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SEC Staff Issues Guidance on Cryptocurrency-related Holdings
Monday, February 12, 2018

On January 18, 2018, the staff of the SEC’s Division of Investment Management issued a letter to representatives of the Investment Company Institute (ICI) and the Securities Industry and Financial Markets Association (SIFMA), raising questions concerning how funds holding substantial amounts of cryptocurrencies and related products would satisfy the requirements of the Investment Company Act of 1940. The letter follows the staff’s recent requests to several fund sponsors to withdraw registration statements filed to register such products.

Noting the recent growth in cryptocurrencies and cryptocurrency-related products and the interest among fund sponsors in offering registered funds that would hold these products, the SEC staff emphasized its commitment to fostering innovation in investment products and stated its intention to engage in dialogue with sponsors regarding the potential development of these funds. However, as outlined in the letter, the staff maintained that there are many investor protection issues that must be adequately addressed before sponsors can offer these funds to retail investors. The staff raised several compliance concerns regarding valuation, liquidity and custody, as well as potential issues regarding ETF arbitrage and the potential for manipulation and fraud. The staff invited interested sponsors to engage with the staff to address these concerns.

The SEC staff’s chief concerns are summarized below. The staff stated that until these concerns are adequately addressed by fund sponsors, it would not be appropriate for sponsors to initiate the registration of funds that invest substantially in cryptocurrencies and related products.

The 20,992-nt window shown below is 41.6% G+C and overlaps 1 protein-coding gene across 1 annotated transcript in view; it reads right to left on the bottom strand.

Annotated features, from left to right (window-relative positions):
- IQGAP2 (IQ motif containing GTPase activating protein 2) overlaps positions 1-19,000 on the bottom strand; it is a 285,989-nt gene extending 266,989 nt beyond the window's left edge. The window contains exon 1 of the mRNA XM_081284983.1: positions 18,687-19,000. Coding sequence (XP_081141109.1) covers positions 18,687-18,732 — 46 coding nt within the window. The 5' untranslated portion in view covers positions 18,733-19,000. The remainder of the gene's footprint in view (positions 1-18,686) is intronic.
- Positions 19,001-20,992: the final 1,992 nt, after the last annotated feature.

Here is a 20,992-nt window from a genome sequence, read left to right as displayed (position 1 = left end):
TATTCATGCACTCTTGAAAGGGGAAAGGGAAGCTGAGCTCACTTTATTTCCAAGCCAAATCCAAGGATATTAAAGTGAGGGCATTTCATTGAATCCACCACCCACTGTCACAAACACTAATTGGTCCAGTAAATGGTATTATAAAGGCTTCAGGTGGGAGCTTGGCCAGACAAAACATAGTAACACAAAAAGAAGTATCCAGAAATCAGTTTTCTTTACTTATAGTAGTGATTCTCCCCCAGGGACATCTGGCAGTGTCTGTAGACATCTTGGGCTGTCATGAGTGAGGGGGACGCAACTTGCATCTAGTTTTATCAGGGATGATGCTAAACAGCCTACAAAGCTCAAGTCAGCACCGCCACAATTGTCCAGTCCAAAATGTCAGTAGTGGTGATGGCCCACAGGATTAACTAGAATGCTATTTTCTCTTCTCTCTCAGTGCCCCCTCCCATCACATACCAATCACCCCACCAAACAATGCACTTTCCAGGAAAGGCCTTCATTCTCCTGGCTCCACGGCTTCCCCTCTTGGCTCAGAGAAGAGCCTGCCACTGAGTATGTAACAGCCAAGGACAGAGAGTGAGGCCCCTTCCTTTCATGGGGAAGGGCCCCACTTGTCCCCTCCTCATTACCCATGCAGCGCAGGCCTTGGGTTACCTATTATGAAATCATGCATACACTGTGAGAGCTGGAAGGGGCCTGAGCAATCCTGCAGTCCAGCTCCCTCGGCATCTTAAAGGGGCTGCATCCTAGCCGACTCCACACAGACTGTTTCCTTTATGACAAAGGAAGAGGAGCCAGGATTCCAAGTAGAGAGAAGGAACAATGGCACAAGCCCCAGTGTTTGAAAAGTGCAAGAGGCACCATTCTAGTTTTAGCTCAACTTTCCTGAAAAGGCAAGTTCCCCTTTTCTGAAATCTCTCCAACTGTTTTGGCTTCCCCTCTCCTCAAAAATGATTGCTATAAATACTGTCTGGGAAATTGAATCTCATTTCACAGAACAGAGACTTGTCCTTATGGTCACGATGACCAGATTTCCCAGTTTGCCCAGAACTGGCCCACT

• Valuation. Given the requirement that mutual funds and ETFs value their assets every business day and the current volatility, fragmentation and lack of regulation of cryptocurrency markets, as well as the nascent state and low current trading volume in cryptocurrency futures markets, the SEC staff raised several concerns regarding valuation, including:

    • Availability of adequate information to value cryptocurrencies and related products;

    • How to develop fund policies and procedures to value such products;

    • How accounting and valuation policies would address significant events relevant to cryptocurrencies;

    • How to determine the eligibility and acceptability for investment of newly created cryptocurrencies; and

    • How to consider manipulation in the underlying cryptocurrency markets when determining settlement prices of cryptocurrency futures contract.

  • Liquidity. Given the need for mutual funds and ETFs to maintain sufficiently liquid assets to satisfy redemptions, as well as considerations regarding Rule 22e-4, the SEC’s new liquidity rule, the SEC staff noted various potential cryptocurrency-related issues relating to liquidity, including:

    • How to ensure that cryptocurrency funds have sufficient liquid assets to satisfy redemptions;

    • How to classify the liquidity of cryptocurrencies and related products for purposes of Rule 22e-4, including how funds would consider trading history, price volatility, trading volume, market depth and the fragmentation of cryptocurrency markets in determining cryptocurrency liquidity; and